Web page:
How to Do a MD5 Checksum on Windows? (No App Required)

MD5 is a hashing function that is often used to check if a file transfer is complete and the file has not been corrupted during it. On each system there are different tools you can use to a file checksum, and in this article we’ll see how to do this on Windows.

On Windows 10, a MD5 checksum can be done natively with PowerShell, by using the Get-FileHash cmdlet. Open the powershell app and use the command syntax: “Get-FileHash <filename> -Algorithm MD5” to get the corresponding checksum hash.

No worries, if you are new to this, I’ll explain everything in this article.

Download a file in Windows-like sys...
Download a file in Windows-like systems - Ansible module win_get_url

How to Create a MD5 Checksum on Windows

The easiest way to generate a MD5 checksum for a file on Windows is to use PowerShell. It’s available by default and can be used without installing anything else. The command to use is “Get-FileHash”.

Even if MD5 is no longer safe to use for encryption, it’s still an excellent solution to quickly check if a file transfer has been successful or not. The idea is to get the MD5 fingerprint of the file before and after the transfer. If it’s the same value, the file transfer is OK, if not the file is corrupted.

The Get-FileHash cmdlet display the hash value of a file. By default, it uses the SHA256 algorithm, but we can add an extra parameter to use MD5.

Here is the cmdlet syntax:
Get-FileHash [-Path] [[-Algorithm] ] [Options]

  • Open the PowerShell app
  • Type your command, for example:
    Get-FileHash .\debian-10.9.0-arm64-xfce-CD-1.iso -Algorithm MD5
  • The corresponding MD5 hash will be displayed
  • Check if it’s the same that you should get.
    In general, there is a MD5 file available on the website, or the MD5 hash is indicated on the download page.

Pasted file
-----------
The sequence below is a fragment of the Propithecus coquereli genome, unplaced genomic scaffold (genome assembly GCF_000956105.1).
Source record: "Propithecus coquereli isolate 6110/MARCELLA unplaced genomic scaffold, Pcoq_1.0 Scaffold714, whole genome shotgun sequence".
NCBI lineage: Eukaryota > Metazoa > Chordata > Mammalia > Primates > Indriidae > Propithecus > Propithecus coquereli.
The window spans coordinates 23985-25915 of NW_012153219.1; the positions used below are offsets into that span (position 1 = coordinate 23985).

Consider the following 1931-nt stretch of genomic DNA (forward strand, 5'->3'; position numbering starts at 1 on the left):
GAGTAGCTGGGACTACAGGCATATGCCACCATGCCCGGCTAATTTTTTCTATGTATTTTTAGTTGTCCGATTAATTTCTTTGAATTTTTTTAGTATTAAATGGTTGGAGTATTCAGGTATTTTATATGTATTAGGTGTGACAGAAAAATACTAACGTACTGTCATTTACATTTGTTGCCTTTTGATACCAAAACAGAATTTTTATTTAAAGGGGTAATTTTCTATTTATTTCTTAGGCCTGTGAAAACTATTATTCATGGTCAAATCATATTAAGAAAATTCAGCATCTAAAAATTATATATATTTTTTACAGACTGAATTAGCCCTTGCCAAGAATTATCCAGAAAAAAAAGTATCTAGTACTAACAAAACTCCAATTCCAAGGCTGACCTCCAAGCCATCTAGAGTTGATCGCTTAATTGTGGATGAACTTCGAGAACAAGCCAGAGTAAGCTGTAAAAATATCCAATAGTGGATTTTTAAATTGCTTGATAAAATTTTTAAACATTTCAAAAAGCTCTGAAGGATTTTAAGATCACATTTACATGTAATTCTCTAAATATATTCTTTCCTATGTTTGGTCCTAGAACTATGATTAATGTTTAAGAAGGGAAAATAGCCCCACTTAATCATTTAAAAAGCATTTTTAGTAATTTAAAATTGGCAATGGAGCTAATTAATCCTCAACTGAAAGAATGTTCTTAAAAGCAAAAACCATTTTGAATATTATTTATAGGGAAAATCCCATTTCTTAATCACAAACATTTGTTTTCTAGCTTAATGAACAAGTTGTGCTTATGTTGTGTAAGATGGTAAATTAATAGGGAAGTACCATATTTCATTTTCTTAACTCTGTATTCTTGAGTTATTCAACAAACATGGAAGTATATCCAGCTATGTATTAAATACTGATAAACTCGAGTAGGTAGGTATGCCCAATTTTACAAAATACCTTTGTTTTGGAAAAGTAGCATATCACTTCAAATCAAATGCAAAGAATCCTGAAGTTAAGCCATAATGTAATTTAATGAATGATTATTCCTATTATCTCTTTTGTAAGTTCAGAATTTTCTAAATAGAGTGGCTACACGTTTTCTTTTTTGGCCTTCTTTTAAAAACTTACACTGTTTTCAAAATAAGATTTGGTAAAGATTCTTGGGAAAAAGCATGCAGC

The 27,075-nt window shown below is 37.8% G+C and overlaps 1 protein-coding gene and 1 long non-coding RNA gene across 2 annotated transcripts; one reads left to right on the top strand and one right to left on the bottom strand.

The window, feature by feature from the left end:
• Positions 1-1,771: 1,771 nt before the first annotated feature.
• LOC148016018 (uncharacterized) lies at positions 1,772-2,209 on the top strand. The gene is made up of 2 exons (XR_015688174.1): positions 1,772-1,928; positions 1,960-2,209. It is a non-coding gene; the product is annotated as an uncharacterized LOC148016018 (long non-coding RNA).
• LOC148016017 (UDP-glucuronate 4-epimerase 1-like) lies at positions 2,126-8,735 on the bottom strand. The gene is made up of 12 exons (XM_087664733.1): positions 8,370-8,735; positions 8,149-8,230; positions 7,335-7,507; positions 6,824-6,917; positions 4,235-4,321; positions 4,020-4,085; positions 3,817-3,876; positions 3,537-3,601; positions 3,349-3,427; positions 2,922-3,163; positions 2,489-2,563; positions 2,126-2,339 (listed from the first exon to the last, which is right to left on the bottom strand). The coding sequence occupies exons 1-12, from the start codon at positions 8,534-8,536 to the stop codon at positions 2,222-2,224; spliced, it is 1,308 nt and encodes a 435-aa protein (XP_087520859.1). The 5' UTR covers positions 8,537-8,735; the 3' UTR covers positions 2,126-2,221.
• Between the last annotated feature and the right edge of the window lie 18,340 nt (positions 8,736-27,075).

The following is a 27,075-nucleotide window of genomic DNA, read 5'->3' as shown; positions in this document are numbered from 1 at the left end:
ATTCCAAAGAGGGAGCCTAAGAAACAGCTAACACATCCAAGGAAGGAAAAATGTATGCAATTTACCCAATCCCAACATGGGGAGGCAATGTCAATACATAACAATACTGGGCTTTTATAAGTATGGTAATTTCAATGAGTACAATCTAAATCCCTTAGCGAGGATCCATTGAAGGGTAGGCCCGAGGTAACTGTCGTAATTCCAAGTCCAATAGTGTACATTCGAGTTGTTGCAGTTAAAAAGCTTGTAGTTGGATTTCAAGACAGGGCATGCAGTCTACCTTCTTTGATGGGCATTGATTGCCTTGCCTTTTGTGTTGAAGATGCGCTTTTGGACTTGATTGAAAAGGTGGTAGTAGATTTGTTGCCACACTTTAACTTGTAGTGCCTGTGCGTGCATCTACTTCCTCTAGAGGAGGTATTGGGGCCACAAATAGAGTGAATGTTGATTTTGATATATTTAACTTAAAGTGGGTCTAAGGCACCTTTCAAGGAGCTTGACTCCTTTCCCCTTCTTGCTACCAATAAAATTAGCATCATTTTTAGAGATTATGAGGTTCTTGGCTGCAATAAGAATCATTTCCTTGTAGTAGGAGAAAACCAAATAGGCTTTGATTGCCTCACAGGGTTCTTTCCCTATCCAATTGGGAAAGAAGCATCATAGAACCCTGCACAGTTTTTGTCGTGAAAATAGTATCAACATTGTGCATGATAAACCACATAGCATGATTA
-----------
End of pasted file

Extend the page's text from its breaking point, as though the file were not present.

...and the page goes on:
With my Debian example, here is what I get on the website:

    It’s the same MD5 hash as the one I get with the PowerShell command, so I can consider the download is complete and conform.

Alternatives to PowerShell to Create a Checksum on Windows

Even if PowerShell is convenient because it’s available by default, that not the easiest way to check a MD5 checksum on Windows. You have to use command lines and remember them, which is not the common way to do things on Windows 🙂

Other apps are available to do the same thing in a simpler way. I highly recommend reading this article to find the best apps I recommend if you are on Windows (there are even a few for Android users.)

How to View the MD5 File on Windows

If the downloaded file comes with a MD5 file, you can open it on Windows with any text editor. Double-click on the file and choose an app in the suggested list (Notepad, for example). Inside, you’ll find the MD5 hash and the file name.

Now, you can use Get-FileHash in Powershell or any other tool of your choice to generate the checksum corresponding to the download file (an ISO file for example), and compare it to the MD5 indicated in the MD5 file.

If the two MD5 are the same, you can consider your download is complete and the file is safe to use. If not, it’s better to download it again to avoid any problem while using this file.


Hi, my name is Patrick, I'm a web developer and network administrator. I have always been interested in security, and I created this website to share my findings with you.

Recent Posts